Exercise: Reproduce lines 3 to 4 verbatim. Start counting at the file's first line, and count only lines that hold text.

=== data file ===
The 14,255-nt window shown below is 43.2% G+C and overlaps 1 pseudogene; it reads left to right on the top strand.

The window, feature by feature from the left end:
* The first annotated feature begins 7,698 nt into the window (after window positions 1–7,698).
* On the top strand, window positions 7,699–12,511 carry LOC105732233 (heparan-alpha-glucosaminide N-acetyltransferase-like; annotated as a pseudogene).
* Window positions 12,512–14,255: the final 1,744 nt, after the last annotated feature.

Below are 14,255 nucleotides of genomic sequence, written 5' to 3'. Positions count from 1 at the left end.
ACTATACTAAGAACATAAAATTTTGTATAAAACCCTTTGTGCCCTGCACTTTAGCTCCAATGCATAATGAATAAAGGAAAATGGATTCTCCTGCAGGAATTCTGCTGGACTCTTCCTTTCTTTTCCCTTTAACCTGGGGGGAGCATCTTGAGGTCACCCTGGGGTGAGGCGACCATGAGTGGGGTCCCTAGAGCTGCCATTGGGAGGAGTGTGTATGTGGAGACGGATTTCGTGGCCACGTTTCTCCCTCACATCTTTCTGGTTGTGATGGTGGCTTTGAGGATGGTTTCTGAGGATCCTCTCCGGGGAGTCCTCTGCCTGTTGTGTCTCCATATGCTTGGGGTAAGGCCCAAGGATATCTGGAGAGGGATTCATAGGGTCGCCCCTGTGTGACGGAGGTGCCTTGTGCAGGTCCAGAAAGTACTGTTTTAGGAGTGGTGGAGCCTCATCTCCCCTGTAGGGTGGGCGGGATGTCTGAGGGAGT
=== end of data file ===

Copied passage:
* The first annotated feature begins 7,698 nt into the window (after window positions 1–7,698).
* On the top strand, window positions 7,699–12,511 carry LOC105732233 (heparan-alpha-glucosaminide N-acetyltransferase-like; annotated as a pseudogene).